‘Morbid Visions’ is a classic in death metal and it was a bold choice to rerecord it but Cavalera managed to pull it off. It’s understandable if ‘Bestial Devastation’ and ‘Morbid Visions’ don’t hold up to modern standards but the songs themselves do and the rerecordings help introduce people to seldom heard tracks like ‘War’ and ‘Crucifixion’.
Max Cavalera is easily one of the most recognisable voices in death metal, which is a massive feat considering how homogenous the vocal style has become in the scene. He still has that youthful screech but now he’s playing with a wealth of experience and that’s made him a formidable frontman. Even if his rhythm guitar work has simplified over the years, he’s still an absolute beast of a performer.
Igor Amadeus Cavalera was on bass and he had a lot of energy throughout the set and gave the band a more youthful appeal along with guitarist Travis Stone. It’s refreshing to see older members of the scene play together with the new school and help create a family atmosphere which is both literal and figurative in this instance. Some people will call Igor and Richie’s inclusion nepotism but it really does show just how important family and music are to the Cavalera tribe and that’s helped to make this a really wholesome show.
‘Funeral Rites’ showcased the doom influences the Cavalera brothers had when they were first writing and recording and they even fit in some Black Sabbath riffs for good measure. ‘Electric Funeral’ is a personal favourite and hearing the riff played by legends was amazing to experience.
Playing two albums worth of material took most of the set but Cavalera still had time to play some classics including the breakdown to ‘Dead Embryonic Cells’ which is very different to what the younger generation thinks of breakdowns. It’s a more melodic experience but still designed to get people moving and even though it’s incredibly simple, it still wrecks necks.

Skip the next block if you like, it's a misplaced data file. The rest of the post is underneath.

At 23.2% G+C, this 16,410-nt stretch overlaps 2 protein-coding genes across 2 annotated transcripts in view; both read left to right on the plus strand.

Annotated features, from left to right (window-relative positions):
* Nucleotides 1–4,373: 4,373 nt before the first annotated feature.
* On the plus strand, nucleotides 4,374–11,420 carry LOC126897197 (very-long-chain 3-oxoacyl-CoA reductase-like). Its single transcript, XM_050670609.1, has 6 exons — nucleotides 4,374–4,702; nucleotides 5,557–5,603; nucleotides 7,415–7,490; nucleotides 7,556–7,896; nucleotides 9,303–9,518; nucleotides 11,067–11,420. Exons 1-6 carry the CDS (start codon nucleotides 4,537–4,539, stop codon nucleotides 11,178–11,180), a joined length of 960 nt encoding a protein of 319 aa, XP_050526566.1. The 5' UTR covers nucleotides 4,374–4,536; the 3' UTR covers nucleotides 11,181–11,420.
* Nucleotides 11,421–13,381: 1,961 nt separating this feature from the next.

‘Chaos AD’ is required listening for any self-respecting death metal fan, it came at an exact perfect moment in time and took the extreme metal world by storm and this show is entirely worth it just to hear the brothers play ‘Refuse/Resist’ together even if it is an abridged version. The intro still kicks like a mule and the buildup is one of the most satisfying intros in the genre. The same can be said about ‘Territory’ with Igor’s almost jazzy drum fills leading into the slow doom-laden finger-twisting riffing.
The highlight of the show was having Shane Embury from Napalm Death and JJ from Discharge on stage to play ‘Protest and Survive,’ a punk rock classic that you can tell the Cavalera brothers have a great deal of love for as fans of music. Before Shane went off stage, the band came together to play the extended free-form-progressive-jazz cover of ‘You Suffer,‘ an emotionally taxing and physically demanding sweeping epic that has long since established its place in the pantheon of music history. You would have missed it if you sneezed though.
In closing, it may disappoint some that Cavalera are focusing so much on Sepultura lately but Sepultura is very much a part of the Cavalera heritage and those songs belong to the Cavalera brothers just as much as Sepultura have the right to play them. It does however showcase some bitterness that Max continuously refers to Cavalera as “the real Sepultura” and even got the crowd to chant it.
Sepultura will never reunite with the Cavalera brothers but the Cavalera brothers will always be Sepultura, even if Sepultura is still out there.
There’s room for two bands and if that means we get more incredible death metal then let there be two bands…